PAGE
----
They say that when your plot starts to flag, you should kill somebody. In the story, I mean. Fine. But if I did that, pretty soon I wouldn't have any characters left. Now I'm in the last stretch of this book I started a year ago and about the only thing I can think of is a large meteorite wiping out all my characters except for the protagonist, who is left to wander away contemplating vague epiphanies.

That's fine too, except it's not really a meteorite type of book. It's more of a Fried Green Tomatoes type of book, without the lesbians. And, I'm beginning to understand, without the sales potential. I'm really not sure what I was thinking when I started it. But now it's acquired a life of its own. A crude sweater has taken shape, missing a hole for the head, and still I keep knitting away.

But such is the glamor of the writing life. You hammer blindly at the keyboard, hoping there's an invisible muse out there leading you along by the nose, and that she's not rolling her eyes at the awkward turns of phrase, the particularly egregious cliches. And you pray she takes a more active role in the second draft.

Thursday, August 7, 2008

The boy is back in town

Finally home after a 3,600-mile road trip, with a new resolve to post here more frequently, finally finish that damned novel, and mow the lawn, which has gone primitive during my two-week absence. That last will have to wait, since it's raining now. You can mow a lawn when it's wet, or you can mow it when it's a foot high, but you can't do both.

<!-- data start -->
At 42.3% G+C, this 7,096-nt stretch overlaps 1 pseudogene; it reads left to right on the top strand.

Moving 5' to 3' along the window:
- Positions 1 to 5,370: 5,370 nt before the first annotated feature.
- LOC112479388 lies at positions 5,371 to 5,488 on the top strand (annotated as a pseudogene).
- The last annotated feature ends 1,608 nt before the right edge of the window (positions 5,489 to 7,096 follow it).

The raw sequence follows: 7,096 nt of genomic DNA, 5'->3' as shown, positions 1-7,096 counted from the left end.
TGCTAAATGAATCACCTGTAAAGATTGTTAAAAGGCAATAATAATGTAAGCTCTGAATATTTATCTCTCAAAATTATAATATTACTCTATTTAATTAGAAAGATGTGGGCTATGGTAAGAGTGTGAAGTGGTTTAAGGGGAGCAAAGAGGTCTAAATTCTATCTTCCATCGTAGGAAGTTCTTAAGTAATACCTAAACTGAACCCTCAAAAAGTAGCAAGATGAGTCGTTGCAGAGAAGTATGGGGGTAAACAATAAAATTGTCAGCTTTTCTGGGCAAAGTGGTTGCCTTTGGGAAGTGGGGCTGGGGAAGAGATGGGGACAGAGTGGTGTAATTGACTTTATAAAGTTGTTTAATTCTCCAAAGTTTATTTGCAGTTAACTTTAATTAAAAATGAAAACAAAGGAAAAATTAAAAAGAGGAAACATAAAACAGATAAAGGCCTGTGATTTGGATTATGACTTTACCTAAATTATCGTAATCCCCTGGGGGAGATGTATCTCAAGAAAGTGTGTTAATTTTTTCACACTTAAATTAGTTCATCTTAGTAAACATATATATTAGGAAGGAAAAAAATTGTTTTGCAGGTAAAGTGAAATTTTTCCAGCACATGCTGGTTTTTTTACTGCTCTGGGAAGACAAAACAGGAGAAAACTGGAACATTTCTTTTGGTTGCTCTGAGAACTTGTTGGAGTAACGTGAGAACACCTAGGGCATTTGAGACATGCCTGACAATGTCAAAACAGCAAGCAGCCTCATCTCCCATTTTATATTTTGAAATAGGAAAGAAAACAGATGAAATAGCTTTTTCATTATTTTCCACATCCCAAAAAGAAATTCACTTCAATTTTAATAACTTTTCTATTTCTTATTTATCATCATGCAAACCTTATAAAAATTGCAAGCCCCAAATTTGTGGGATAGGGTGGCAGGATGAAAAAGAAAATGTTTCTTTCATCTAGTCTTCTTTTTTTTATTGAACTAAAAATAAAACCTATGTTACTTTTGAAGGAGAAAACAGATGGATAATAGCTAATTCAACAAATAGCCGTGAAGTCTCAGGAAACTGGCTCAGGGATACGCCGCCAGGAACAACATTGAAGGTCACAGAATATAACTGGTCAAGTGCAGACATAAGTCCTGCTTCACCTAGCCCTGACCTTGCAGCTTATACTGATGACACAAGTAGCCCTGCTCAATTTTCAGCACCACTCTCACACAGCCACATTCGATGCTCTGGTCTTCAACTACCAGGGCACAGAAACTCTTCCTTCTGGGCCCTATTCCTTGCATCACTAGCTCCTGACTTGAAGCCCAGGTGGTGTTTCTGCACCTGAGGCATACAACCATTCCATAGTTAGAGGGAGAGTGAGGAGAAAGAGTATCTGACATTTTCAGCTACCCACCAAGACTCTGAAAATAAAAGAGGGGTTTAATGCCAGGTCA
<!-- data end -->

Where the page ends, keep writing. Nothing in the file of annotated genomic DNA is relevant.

So, to the blog. I renewed ties with a lot of friends and family and was lucky enough to catch my home state of Montana at its best: dry sunny days and cool nights scented with hay or lupine or alpine fir, depending on where I happened to be. The only bad weather to be seen was in Wyoming. No problem, since I was just passing through. Back here in Wichita, where summer is not the gentlest season, I'm thankful to have missed the past couple weeks of 100-plus heat and the woolen humidity so common in the Midwest. September can't come soon enough.

Above is a picture of yours truly at the stick of a Dimona motor glider, soaring high over the pine-studded slopes and dun prairie around Flathead Lake. I'm only pretending to fly it; let's just say my rudder work is rusty after a few decades out of the cockpit and I was all over the sky during the few minutes my friend Mike Stockhill let me have a go. But as a way to see Montana, I highly recommend it.